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The Supply and Demand Optimization Platform: A Co-Creation Project in Value Chains That Reduces Food Losses

Every day around the world, vast amounts of edible food are tossed away, generating massive food losses. Worldwide, the amount of food lost or wasted each year adds up to a staggering 1.3 billion tons (metric tons), with Japan accounting for about 6.12 million tons. Food loss takes place at every step of the value chain—starting with production and processing and moving up through distribution, retail, and consumption. One of the main causes of food loss and waste is the mismatch between supply and demand. This paper examines NEC’s Supply and Demand Optimization Platform which has been created to help solve these pressing issues, thereby improving the productivity and efficiency of the food industry and minimizing the societal harm cause by massive food wastage.

1. Introduction

Japan today is confronted by a multitude of diverse and interrelated issues that pose a critical challenge to the nation’s future. These include a growing labor shortage aggravated by an aging population and declining birthrate, increasing diversification of cashless payments, changes in the consumption environment, and a rapidly intensifying array of hazards ushered into being by the relentless advance in digital technology, as well as food wastage generated by surplus production.

While these are all issues that need to be addressed by society at large, we believe that they are also exigent issues that should be dealt with directly by the industries and organizations whose activities affect or are affected by these issues.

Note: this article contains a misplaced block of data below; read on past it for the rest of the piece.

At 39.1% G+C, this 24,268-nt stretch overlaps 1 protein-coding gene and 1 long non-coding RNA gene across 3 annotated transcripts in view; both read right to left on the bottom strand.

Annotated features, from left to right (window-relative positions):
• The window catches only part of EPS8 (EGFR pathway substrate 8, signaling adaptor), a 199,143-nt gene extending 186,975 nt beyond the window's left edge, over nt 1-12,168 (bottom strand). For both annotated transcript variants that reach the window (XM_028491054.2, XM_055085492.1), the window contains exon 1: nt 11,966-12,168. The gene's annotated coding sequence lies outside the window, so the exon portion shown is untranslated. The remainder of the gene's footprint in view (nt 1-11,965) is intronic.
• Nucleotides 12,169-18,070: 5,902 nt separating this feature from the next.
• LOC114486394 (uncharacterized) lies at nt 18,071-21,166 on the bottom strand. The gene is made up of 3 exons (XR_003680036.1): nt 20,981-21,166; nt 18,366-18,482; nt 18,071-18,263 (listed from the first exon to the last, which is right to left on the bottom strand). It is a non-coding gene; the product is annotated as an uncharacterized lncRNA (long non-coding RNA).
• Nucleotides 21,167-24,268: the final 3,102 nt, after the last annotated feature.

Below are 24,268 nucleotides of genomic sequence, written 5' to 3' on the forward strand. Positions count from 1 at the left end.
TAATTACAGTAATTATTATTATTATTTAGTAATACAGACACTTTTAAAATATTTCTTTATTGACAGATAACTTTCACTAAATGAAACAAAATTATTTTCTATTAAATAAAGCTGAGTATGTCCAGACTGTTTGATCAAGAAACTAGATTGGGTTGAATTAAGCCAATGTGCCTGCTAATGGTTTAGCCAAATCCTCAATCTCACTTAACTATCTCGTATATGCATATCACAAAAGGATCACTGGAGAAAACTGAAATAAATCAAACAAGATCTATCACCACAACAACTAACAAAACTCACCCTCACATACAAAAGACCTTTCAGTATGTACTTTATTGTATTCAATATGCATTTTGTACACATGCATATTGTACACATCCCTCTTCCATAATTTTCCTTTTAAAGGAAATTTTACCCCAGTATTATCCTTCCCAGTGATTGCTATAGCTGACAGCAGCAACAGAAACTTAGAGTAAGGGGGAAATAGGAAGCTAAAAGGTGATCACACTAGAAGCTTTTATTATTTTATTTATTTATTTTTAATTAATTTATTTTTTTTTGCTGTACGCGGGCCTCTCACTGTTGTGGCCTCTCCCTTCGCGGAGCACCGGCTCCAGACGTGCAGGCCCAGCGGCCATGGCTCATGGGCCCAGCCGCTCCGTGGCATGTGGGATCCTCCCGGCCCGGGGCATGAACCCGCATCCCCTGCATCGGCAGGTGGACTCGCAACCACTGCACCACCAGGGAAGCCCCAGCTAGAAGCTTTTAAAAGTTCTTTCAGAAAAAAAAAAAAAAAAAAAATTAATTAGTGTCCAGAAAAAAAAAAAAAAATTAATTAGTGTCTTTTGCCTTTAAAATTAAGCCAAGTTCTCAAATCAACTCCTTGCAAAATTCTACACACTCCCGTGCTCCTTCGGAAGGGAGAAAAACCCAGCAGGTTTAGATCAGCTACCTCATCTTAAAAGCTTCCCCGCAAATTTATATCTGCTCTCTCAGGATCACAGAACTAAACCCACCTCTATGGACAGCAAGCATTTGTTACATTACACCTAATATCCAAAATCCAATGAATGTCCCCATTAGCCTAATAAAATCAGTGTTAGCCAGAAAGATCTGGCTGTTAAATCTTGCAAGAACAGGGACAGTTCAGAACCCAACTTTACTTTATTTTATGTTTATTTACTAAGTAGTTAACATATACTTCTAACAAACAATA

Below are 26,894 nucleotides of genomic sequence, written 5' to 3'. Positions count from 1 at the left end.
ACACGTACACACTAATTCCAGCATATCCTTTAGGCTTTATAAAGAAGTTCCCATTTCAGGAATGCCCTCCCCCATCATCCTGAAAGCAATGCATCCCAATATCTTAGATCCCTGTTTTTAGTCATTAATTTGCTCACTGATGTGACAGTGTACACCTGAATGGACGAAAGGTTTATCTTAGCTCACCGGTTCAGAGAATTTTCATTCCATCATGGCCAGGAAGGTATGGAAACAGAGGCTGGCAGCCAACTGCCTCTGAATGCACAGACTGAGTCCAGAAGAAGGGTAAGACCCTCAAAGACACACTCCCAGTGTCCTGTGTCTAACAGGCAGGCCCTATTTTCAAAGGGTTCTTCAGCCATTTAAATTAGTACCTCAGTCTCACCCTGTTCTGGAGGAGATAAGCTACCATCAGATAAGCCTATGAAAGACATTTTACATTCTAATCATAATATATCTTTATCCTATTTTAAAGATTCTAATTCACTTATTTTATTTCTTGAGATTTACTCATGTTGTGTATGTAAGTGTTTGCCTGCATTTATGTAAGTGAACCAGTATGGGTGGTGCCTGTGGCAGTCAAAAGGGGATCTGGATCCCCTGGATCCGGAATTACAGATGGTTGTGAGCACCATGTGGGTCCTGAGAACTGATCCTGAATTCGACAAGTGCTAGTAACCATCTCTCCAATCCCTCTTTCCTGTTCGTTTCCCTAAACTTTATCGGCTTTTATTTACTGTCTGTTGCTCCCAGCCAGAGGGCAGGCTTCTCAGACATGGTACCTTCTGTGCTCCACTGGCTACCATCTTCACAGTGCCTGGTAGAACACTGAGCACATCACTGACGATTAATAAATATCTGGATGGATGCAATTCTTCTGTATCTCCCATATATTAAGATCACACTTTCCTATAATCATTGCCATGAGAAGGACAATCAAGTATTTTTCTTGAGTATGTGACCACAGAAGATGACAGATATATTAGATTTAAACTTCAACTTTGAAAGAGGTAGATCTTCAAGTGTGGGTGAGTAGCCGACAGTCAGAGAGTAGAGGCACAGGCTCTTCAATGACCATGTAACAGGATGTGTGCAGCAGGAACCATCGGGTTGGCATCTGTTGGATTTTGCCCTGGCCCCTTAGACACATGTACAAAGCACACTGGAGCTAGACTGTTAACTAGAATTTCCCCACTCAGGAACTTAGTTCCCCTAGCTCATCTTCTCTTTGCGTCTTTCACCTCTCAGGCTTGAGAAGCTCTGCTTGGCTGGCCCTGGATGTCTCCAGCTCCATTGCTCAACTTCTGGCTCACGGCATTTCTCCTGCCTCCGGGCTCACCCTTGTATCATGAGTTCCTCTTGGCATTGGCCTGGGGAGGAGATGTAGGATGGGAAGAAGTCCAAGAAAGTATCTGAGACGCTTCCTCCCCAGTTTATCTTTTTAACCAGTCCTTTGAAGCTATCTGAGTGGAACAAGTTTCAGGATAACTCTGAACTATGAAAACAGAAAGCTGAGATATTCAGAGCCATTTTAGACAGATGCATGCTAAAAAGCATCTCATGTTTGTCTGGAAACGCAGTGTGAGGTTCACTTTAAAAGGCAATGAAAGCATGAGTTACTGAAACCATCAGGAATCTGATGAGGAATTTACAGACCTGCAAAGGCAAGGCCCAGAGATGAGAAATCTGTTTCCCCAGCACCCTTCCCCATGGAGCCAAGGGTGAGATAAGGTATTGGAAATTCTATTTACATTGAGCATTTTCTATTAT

As part of NEC’s commitment to helping improve the overall well-being of society, this paper introduces a system which leverages the power of NEC’s digital technology to take on one of these issues—the problem of food loss.

2. Food Loss and How NEC Hopes to Solve It

2.1 Food loss has become a social issue

The annual amount of food loss in Japan alone is 6.12 million tons—1.6 times the amount of food donated to victims of famine around the world. More than half of Japan’s food loss—about 3.28 million tons—is generated by businesses.

In the United Nations 2030 Agenda for Sustainable Development, the objective to reduce food losses along production and supply chains by 2030 is laid down in “Goal 12. Ensure sustainable consumption and production patterns.”